Unfamiliarity with each other still plagues the relationship between Asia and Africa and this issue must be addressed to enable tighter economic ties, officials and businesspeople say.
Nigerian Ambassador to Indonesia Muhammad Lawal Sulaiman said Tuesday that most Asian countries, excluding China, remained reluctant to do business in Africa, despite the promising prospects of the world's second largest continent inhabited by 1.1 billion people.
"The main obstacle is a lack of information about business opportunities in Africa. Most Indonesian companies, for example, are not aware of them. Some of them think of Africa as it was in the past, but in fact it has changed quite a lot," said Sulaiman on the sidelines of a seminar hosted by The Jakarta Post to commemorate the 60th Anniversary of the Asian-African Conference.
Gross domestic product in the 54 nations as a whole amounted to US$2.39 trillion (S$3.25 trillion) in 2013 and this figure is projected to rise to $2.6 trillion by 2020.
At present the rate of return on investment in Africa is the highest in the developing world.
Since the past few years, bilateral trade between both continents has intensified with shares of African exports to Asia catching up with those to its major trading partner, the EU.
The EU's share of African exports totaled 43.8 per cent and those of Asia reached 21.1 per cent in 2004. However, Asia's proportion climbed significantly to 31.5 per cent, while the contribution of Europe declined to 38.6 per cent in 2013.
Speaking during the seminar, Asia-Africa Business Summit organising committee chairman Noke Kiroyan said that a lack of interest by Indonesian businesspeople to do business in Africa stemmed from their unfamiliarity with the continent.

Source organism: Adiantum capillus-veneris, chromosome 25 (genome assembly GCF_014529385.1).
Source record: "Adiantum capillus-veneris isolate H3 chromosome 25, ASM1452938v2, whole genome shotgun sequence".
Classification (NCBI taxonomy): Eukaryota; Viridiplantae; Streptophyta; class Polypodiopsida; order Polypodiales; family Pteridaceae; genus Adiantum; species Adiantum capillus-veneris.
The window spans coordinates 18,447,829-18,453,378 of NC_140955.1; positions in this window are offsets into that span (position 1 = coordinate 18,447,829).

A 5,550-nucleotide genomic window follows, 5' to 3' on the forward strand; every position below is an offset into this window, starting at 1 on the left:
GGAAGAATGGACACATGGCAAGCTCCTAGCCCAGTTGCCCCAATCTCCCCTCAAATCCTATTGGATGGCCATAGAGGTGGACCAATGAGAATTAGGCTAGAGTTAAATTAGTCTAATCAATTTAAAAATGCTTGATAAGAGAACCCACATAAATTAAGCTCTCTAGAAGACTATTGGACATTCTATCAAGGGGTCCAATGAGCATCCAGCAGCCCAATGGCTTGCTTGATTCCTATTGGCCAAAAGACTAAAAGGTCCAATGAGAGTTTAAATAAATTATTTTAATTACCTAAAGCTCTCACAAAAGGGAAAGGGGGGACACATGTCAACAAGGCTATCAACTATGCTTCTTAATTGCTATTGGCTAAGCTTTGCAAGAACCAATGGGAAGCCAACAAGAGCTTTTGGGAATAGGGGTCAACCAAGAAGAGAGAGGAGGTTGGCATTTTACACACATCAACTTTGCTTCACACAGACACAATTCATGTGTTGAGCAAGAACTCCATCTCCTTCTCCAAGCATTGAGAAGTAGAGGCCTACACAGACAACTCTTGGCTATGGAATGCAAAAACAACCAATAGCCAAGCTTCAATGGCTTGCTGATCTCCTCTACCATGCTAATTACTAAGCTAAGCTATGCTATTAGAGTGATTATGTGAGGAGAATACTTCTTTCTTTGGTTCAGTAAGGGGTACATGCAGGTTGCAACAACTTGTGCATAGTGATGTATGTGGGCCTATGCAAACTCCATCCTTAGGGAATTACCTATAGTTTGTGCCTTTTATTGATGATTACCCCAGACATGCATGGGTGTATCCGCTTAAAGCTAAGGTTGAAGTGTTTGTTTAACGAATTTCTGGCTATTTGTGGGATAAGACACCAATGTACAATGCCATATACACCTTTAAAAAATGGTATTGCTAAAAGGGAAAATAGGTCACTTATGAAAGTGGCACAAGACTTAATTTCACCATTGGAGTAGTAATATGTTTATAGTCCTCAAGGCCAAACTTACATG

"We don't know much about Africa. News on Africa in our country is dominated by mainly negative issues like ebola, Boko Haram and piracy off the coast of Somalia. No good news is partly the reason for the lack of interest," he said.
One way to increase the economic partnership would be to boost Indonesia's trade with African countries, which is now lower compared to other countries in Asia.
Africa's trade with Indonesia reached $10.7 billion in 2012, slightly lower than the $11.6 billion with Thailand, but much lower than the $200 billion with India and the $70 billion with China, a situation that needs to be changed, according to Noke.
In terms of investment, there are 15 Indonesian companies that have spent cash to build manufacturing facilities in Africa, including food producers Indofood and Wings, pharmaceutical firm Kalbe Farma and polyester producer Indorama.
The Trade Ministry's director for Asia-Pacific Economic Cooperation (APEC), Deny Kurnia, said that existing tariff and non-tariff barriers were among the biggest challenges for Indonesia to increase exports to Africa, the continent that hosts a large number of non-traditional export destinations. Most African countries apply high import duties and complicated trade rules.
"It's not easy to develop preferential or free trade agreements with African countries on a single country basis because a number of them unite in customs unions," he said.
Deny, however, said that co-operation could move beyond these issues, such as by collaborating to enhance trade facilitation, trade financing and trade promotion.